The Pie Baker

Fresh from the Oven

The Little Things

It is often said that it’s the little things in life that bring the greatest joy. I agree in most cases and would rather have little things: diamonds, sapphires, tequila shots, thighs….follow me? But one of the most spectacular little things I have ever witnessed in my life came by way of, naturally, my daughter.

The Pie’s potty training has had its ups and downs, but for the most part, she does very well – especially when she is naked from the waist down. Without the pesky encumbrance of her pull-ups or big girl panties, she willingly sashays into the bathroom, takes a seat on her Elmo potty chair and does her business. Every visit to the potty elicits great celebrating from me, including the obligatory high five and the somewhat embarrassing “Pee-Pee in the Potty” dance. I suppose we had fallen into what seemed a mundane routine, so the Pie mixed it up a bit.

Last weekend, as we sat together on the floor of her bedroom, playing with stuffed animals and planning world peace, she suddenly stood and gave me a puzzled look. She held up her chubby little index finger and said, “Be back, Mommy.” She was gone for several minutes longer than usual for a pee-pee visit, so I decided to investigate. I found her perched atop the Elmo potty chair and the following conversation ensued:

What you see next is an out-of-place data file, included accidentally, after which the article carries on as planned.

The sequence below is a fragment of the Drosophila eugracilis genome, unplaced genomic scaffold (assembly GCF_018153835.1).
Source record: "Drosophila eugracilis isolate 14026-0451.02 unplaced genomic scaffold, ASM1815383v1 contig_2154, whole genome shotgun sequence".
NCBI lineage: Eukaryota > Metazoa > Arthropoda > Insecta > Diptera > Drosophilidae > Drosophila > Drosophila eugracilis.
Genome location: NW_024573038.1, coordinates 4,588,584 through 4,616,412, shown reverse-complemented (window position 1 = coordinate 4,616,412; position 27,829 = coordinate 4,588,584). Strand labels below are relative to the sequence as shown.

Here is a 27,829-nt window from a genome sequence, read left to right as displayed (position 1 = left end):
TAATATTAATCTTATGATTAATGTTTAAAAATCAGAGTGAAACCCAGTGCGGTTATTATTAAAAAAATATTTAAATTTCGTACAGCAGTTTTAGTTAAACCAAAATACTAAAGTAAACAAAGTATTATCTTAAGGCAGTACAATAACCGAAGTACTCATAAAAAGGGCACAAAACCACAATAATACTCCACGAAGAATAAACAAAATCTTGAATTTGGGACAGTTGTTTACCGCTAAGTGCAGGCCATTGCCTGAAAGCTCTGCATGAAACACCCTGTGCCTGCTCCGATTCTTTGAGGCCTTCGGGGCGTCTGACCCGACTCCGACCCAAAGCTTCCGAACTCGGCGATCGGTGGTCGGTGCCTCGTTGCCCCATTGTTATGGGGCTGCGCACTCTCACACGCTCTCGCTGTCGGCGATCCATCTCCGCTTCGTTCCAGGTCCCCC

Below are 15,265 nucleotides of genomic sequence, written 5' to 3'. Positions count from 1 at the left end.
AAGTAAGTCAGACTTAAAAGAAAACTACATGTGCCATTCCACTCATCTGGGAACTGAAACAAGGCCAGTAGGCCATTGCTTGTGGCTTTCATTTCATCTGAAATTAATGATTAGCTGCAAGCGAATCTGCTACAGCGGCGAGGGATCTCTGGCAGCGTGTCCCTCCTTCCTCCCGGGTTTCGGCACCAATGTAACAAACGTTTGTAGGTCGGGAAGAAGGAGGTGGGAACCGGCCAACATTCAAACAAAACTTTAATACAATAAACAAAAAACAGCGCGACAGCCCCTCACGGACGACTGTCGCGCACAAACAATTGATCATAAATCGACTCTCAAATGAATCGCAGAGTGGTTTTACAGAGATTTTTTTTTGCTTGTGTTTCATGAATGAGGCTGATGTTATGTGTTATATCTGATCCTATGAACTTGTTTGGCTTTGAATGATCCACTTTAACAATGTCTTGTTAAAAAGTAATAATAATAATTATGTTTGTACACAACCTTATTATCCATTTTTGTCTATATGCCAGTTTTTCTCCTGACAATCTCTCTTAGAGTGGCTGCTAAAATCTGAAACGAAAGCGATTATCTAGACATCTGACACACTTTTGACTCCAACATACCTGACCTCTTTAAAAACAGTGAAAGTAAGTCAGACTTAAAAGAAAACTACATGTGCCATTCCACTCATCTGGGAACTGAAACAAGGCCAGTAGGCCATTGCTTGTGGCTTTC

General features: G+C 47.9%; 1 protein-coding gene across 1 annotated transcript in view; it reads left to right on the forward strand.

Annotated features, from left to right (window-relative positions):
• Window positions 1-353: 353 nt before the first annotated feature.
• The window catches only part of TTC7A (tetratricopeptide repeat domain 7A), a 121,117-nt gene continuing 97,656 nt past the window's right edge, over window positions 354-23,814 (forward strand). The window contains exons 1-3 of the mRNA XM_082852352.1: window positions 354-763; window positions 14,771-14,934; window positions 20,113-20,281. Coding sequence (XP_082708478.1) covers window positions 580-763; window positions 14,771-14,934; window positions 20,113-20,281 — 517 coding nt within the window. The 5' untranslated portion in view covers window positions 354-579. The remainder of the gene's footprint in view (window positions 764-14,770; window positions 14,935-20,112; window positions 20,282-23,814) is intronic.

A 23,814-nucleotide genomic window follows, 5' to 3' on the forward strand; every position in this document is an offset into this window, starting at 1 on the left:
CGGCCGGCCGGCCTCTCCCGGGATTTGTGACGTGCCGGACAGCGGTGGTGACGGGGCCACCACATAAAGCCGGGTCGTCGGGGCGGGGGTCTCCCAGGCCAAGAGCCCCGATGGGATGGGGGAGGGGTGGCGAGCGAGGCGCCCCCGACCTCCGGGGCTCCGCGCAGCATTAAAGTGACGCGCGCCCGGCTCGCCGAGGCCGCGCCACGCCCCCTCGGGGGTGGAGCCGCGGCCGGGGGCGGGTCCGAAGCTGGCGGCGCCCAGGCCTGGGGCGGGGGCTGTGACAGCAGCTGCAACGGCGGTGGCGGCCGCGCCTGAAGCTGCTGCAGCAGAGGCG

Me: “Are you going pee-pee in the potty?”

Pie: “No…poop.”

Me: “Are you sure?”

Pie: “Uh huh…poop in potty.”

Me: “Can Mommy see?”

She stood and turned…and there, in the green bowl of the Elmo potty chair lay the most beautiful pile of little turds I had ever seen in my life! I was overcome with pride and elation that I think I actually scared the Pie a little. I applauded, yelled, laughed and even cried at the milestone I had just witnessed while she furrowed her brow and cocked her head. I ran to the phone and called everybody closest to us and then grabbed the cell phone to text everyone else. I even changed my Facebook status to reflect the wonder that just occurred.